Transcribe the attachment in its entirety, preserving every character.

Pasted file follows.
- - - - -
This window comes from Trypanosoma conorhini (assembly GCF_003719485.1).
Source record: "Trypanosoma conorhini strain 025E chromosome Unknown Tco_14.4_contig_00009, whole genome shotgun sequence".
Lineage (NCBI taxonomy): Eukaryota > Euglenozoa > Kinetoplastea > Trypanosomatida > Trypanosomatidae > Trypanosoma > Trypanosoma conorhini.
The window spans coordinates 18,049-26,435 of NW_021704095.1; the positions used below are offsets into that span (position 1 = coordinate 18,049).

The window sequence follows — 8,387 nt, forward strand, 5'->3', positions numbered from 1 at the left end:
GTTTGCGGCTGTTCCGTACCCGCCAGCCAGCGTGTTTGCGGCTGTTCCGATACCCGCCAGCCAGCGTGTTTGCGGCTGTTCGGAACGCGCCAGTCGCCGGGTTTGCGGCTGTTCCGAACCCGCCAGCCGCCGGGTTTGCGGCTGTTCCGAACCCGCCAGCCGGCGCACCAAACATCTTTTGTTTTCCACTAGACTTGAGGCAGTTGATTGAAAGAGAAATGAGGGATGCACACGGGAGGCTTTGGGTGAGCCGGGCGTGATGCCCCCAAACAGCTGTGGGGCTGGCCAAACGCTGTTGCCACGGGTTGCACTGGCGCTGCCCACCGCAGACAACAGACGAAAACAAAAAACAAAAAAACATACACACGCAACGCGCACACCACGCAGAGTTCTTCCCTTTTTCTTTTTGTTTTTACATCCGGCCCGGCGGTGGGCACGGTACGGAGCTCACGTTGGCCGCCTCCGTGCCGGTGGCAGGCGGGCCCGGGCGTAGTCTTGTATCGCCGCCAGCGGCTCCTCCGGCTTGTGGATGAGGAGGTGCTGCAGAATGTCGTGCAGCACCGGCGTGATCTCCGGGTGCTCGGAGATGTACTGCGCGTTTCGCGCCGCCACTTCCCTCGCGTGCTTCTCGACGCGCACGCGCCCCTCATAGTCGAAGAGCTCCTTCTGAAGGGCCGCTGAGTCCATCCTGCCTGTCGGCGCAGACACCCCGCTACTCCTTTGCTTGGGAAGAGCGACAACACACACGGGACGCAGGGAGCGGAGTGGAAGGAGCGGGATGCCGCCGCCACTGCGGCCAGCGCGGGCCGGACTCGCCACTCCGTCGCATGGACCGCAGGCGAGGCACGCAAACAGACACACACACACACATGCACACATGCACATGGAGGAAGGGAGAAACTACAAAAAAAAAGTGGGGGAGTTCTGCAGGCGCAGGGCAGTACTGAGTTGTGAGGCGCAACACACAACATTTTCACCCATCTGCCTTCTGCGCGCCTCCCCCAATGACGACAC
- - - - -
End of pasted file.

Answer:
This window comes from Trypanosoma conorhini (assembly GCF_003719485.1).
Source record: "Trypanosoma conorhini strain 025E chromosome Unknown Tco_14.4_contig_00009, whole genome shotgun sequence".
Lineage (NCBI taxonomy): Eukaryota > Euglenozoa > Kinetoplastea > Trypanosomatida > Trypanosomatidae > Trypanosoma > Trypanosoma conorhini.
The window spans coordinates 18,049-26,435 of NW_021704095.1; the positions used below are offsets into that span (position 1 = coordinate 18,049).

The window sequence follows — 8,387 nt, forward strand, 5'->3', positions numbered from 1 at the left end:
GTTTGCGGCTGTTCCGTACCCGCCAGCCAGCGTGTTTGCGGCTGTTCCGATACCCGCCAGCCAGCGTGTTTGCGGCTGTTCGGAACGCGCCAGTCGCCGGGTTTGCGGCTGTTCCGAACCCGCCAGCCGCCGGGTTTGCGGCTGTTCCGAACCCGCCAGCCGGCGCACCAAACATCTTTTGTTTTCCACTAGACTTGAGGCAGTTGATTGAAAGAGAAATGAGGGATGCACACGGGAGGCTTTGGGTGAGCCGGGCGTGATGCCCCCAAACAGCTGTGGGGCTGGCCAAACGCTGTTGCCACGGGTTGCACTGGCGCTGCCCACCGCAGACAACAGACGAAAACAAAAAACAAAAAAACATACACACGCAACGCGCACACCACGCAGAGTTCTTCCCTTTTTCTTTTTGTTTTTACATCCGGCCCGGCGGTGGGCACGGTACGGAGCTCACGTTGGCCGCCTCCGTGCCGGTGGCAGGCGGGCCCGGGCGTAGTCTTGTATCGCCGCCAGCGGCTCCTCCGGCTTGTGGATGAGGAGGTGCTGCAGAATGTCGTGCAGCACCGGCGTGATCTCCGGGTGCTCGGAGATGTACTGCGCGTTTCGCGCCGCCACTTCCCTCGCGTGCTTCTCGACGCGCACGCGCCCCTCATAGTCGAAGAGCTCCTTCTGAAGGGCCGCTGAGTCCATCCTGCCTGTCGGCGCAGACACCCCGCTACTCCTTTGCTTGGGAAGAGCGACAACACACACGGGACGCAGGGAGCGGAGTGGAAGGAGCGGGATGCCGCCGCCACTGCGGCCAGCGCGGGCCGGACTCGCCACTCCGTCGCATGGACCGCAGGCGAGGCACGCAAACAGACACACACACACACATGCACACATGCACATGGAGGAAGGGAGAAACTACAAAAAAAAAGTGGGGGAGTTCTGCAGGCGCAGGGCAGTACTGAGTTGTGAGGCGCAACACACAACATTTTCACCCATCTGCCTTCTGCGCGCCTCCCCCAATGACGACAC